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Price is not a problem in competition gliders, also no problem with in maintenance surfaces like at airliners. It is very easy to wash glider before every race.

A riblet surface is proven (PDF) to have lower frictional drag.

Why do full scale gliders not use riblet technology or even matte the surface with 1000 grit sandpaper as the windsurfing industry has for many years?

Has anyone tried to sand surface and try compete against regular glossy gliders?

Birds wings are rough too, do they also benefit from this phenomenon?

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There are many variables in the aerodynamics which make a surface appropriate for one use but not another. Controlled turbulent boundary layer(rough/textured) surfaces may have lower average drag over a wide range of conditions, but laminar boundary layer (clean glossy) surfaces can have much lower drag in a narrow set of conditions. The airfoil profile also matters greatly to the effects of surface finish. Reynolds number is a large variable too, birds have an extremely low Reynolds number and human carrying gliders have a medium Reynolds number. Reynolds number drastically effects the behavior of the boundary layer.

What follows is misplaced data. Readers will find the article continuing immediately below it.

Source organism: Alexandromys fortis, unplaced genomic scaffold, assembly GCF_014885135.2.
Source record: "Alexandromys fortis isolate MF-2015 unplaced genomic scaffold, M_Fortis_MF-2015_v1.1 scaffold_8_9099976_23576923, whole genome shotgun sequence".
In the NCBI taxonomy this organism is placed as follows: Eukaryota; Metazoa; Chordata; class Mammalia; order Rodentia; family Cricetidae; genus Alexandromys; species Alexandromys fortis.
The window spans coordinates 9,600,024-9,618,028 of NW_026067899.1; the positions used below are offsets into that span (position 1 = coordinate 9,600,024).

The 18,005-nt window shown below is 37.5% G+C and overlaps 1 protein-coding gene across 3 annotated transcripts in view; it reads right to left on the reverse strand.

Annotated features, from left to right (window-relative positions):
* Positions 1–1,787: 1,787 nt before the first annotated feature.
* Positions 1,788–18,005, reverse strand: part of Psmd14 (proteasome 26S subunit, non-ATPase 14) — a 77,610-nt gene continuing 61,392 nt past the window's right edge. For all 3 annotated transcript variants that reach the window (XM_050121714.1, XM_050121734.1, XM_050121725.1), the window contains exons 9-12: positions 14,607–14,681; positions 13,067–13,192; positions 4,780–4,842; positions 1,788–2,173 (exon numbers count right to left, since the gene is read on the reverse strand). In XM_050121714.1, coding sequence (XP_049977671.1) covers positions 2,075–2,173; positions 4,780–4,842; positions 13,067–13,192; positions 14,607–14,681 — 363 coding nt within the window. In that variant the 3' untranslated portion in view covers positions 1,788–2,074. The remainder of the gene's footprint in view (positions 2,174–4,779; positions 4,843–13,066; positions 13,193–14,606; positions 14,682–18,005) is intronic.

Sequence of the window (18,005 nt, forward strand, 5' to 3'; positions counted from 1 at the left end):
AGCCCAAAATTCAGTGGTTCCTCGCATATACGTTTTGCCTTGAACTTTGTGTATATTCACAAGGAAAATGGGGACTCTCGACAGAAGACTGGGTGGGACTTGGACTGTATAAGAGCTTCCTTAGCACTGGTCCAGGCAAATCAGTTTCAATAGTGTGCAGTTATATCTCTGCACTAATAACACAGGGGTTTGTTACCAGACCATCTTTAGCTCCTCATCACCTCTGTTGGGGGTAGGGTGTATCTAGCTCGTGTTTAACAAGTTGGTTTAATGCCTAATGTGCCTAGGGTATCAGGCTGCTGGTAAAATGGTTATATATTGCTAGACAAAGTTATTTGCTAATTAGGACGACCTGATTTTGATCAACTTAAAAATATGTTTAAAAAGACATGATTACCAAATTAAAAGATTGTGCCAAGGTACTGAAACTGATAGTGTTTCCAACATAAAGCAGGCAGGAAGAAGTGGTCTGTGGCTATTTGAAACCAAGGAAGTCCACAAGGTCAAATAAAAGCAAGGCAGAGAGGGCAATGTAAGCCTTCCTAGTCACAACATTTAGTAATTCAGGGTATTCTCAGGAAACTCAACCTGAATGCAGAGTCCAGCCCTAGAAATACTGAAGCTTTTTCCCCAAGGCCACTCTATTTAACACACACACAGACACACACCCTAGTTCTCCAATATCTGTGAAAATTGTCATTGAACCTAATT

There is also consideration for strength and ease of manufacture and maintenance. If it harms the strength to weight ratio, if it creates reliability and inspection problems in manufacture, if it is not readily maintainable.

The assumption that cost is not a factor is also completely erroneous. All competitors have limited budgets, it may be a large limit but it is still a limit.

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